April 22, 2022


‘Ithaka’: A father’s fight

By Anthony Frajman
Image of John Shipton in Ithaka. Image supplied

John Shipton in Ithaka. Image supplied

Ben Lawrence’s documentary probes the family battle to save Julian Assange

Prior to 2020, the Australian filmmaker Ben Lawrence (Ghosthunter, Hearts and Bones) had never contemplated making a film about Julian Assange, the Wikileaks founder who “disrupted journalism”.

But when Lawrence was approached in August 2020 by Assange’s half-brother, Gabriel Shipton, to make a film about their father, 76-year-old John Shipton, and his battle to save his son, the director didn’t have to think twice – he had to do it.

“When Gabriel rang me, I was [immediately] interested, and to make a documentary with that sort of access is a real gift,” Lawrence says.

The filmmaker, who had followed the Wikileaks saga since it began, saw an opportunity to approach the story of Assange through the perspective of the family that loved and supported him – and their campaign to save him.

“Talking to Gabriel, this idea of making it about Julian and Gabriel’s father, I thought, was a fantastic way to tell the WikiLeaks Julian Assange story.”

After speaking with Gabriel, who also produced the film, Lawrence flew to London on short notice to join John Shipton, just as the United Kingdom was battling the first wave of COVID-19. Assange’s extradition fight was to begin in late 2020.

“The idea was to follow his father within the lead-up to the extradition hearing, which was happening within six weeks. And within a month I was on the plane to London, and two weeks later the hearing started.”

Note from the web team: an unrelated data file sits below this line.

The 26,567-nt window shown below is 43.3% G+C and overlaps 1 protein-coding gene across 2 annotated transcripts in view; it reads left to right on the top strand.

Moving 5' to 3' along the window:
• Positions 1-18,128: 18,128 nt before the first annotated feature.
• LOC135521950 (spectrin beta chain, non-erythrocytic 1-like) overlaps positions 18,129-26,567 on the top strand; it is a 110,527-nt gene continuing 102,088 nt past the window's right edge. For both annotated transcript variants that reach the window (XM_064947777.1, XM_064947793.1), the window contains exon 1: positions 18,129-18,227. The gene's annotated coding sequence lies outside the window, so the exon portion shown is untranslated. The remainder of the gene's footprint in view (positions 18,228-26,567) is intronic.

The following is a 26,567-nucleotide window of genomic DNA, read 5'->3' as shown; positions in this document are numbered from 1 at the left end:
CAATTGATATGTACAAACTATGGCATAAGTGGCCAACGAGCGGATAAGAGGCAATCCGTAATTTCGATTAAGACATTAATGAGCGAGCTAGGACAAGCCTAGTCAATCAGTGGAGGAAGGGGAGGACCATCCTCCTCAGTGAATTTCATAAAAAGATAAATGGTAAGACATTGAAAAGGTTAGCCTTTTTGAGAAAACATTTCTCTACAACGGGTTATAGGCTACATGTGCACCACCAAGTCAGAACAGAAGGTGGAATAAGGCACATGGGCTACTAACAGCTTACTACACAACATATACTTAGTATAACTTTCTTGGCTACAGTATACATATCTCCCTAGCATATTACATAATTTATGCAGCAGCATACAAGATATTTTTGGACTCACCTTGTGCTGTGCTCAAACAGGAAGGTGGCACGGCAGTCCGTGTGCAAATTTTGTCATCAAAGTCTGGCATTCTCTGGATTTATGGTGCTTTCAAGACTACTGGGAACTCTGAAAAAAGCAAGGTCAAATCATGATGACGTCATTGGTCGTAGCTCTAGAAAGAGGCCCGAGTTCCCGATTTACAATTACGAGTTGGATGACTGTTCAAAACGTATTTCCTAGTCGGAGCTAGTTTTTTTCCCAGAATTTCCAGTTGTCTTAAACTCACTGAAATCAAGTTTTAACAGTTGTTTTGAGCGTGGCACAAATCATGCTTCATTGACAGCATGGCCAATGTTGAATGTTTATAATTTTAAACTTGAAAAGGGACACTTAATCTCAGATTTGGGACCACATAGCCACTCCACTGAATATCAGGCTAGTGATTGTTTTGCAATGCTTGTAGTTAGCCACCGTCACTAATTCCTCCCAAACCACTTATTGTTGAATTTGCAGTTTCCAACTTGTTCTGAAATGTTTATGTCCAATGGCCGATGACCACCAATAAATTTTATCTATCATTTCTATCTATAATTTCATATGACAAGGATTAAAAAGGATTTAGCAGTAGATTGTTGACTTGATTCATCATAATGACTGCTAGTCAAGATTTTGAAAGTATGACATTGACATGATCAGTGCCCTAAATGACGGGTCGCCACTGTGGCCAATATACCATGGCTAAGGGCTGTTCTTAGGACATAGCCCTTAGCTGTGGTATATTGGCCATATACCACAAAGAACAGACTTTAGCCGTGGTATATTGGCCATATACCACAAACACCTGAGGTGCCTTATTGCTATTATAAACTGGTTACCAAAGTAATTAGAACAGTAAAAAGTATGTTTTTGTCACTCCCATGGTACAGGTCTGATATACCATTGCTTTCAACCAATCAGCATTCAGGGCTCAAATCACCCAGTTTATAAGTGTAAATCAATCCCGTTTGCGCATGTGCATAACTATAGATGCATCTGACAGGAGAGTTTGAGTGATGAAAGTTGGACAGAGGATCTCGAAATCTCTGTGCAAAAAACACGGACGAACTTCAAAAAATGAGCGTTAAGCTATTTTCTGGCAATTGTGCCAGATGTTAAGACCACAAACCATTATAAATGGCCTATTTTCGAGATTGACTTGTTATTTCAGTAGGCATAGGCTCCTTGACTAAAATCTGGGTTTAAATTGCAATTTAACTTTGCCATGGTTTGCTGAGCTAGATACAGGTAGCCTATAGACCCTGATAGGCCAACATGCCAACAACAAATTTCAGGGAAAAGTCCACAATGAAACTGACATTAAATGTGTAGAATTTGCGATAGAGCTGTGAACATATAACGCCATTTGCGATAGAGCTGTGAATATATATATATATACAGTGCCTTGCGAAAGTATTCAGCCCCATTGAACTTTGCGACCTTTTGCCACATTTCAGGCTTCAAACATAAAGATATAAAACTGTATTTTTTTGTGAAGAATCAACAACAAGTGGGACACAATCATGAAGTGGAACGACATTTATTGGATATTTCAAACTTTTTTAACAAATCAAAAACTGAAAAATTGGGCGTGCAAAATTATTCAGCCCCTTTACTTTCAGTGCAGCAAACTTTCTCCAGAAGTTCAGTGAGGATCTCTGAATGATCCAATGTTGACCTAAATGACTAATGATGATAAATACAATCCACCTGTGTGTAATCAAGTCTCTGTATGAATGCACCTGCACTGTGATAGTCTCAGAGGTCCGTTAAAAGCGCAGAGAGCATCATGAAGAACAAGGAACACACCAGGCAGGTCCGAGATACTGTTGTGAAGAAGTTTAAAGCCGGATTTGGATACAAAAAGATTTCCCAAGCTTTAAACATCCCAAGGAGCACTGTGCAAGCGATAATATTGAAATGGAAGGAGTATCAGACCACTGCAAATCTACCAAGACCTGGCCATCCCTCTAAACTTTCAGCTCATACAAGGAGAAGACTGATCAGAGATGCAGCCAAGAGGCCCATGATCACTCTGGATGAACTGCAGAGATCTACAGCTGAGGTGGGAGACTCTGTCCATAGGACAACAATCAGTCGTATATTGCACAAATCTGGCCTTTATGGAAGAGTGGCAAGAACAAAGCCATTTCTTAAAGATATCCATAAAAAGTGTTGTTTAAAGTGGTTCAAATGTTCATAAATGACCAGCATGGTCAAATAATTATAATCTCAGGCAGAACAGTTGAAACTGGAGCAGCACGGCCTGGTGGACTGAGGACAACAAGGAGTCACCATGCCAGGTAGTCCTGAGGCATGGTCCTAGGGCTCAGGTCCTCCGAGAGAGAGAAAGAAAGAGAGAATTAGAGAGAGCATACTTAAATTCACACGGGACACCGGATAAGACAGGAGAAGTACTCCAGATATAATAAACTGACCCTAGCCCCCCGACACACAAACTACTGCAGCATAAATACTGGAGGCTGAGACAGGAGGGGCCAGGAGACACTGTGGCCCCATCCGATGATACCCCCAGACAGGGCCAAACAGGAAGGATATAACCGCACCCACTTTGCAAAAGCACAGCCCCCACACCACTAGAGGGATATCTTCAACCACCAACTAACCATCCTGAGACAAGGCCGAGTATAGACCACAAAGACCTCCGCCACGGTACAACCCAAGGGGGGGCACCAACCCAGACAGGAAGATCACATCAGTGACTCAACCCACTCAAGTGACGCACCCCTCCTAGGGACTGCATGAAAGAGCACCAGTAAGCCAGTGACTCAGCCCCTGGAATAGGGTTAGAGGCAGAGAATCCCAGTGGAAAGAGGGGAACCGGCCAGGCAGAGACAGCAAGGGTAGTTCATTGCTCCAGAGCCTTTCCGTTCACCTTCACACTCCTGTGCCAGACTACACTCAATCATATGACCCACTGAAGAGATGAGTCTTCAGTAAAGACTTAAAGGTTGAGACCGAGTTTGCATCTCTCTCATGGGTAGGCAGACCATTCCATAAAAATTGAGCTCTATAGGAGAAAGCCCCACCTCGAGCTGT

These events form the basis of Lawrence’s latest documentary Ithaka, which follows Shipton, a retired construction worker, on his tireless campaign to save his son, who faces extradition to the United States to face espionage charges carrying a maximum sentence of 175 years.

The filmmaker had made documentaries with challenging subjects before, but Lawrence says the filming of Ithaka put him in an incredibly delicate situation: he was living in close quarters with Shipton, who was going through the daily turmoil of seeing Assange deteriorating in prison while court proceedings were happening.

“I was living with John, we were sharing a place, and that’s where those kitchen interviews really started. In the mornings or the evenings, we’d set up a camera. Our cinematographer was living there as well.”

To add to the complex nature of the project, Assange’s then fiancée (now wife) Stella Moris had only recently revealed herself publicly as his partner. Moris, a human-rights lawyer, was also on Assange’s legal team and was reticent to take part in the documentary due to the ongoing extradition hearing. Her brother, Adrian Devant, was also a producer on the film.

“Stella had only recently, a few months prior actually, come out in public as Julian’s partner,” Lawrence explains. “No one knew who she was or that he had a partner, that he had children.”

Lawrence had encountered a similar situation while working on his previous documentary, Ghosthunter, about a western Sydney security guard. Like Ithaka, it was filmed during an ongoing court trial, thereby limiting what his subjects could say on camera.

But that experience was far less dramatic than the political minefield that Lawrence had entered with Ithaka, and the stakes involved in Assange’s case were much higher.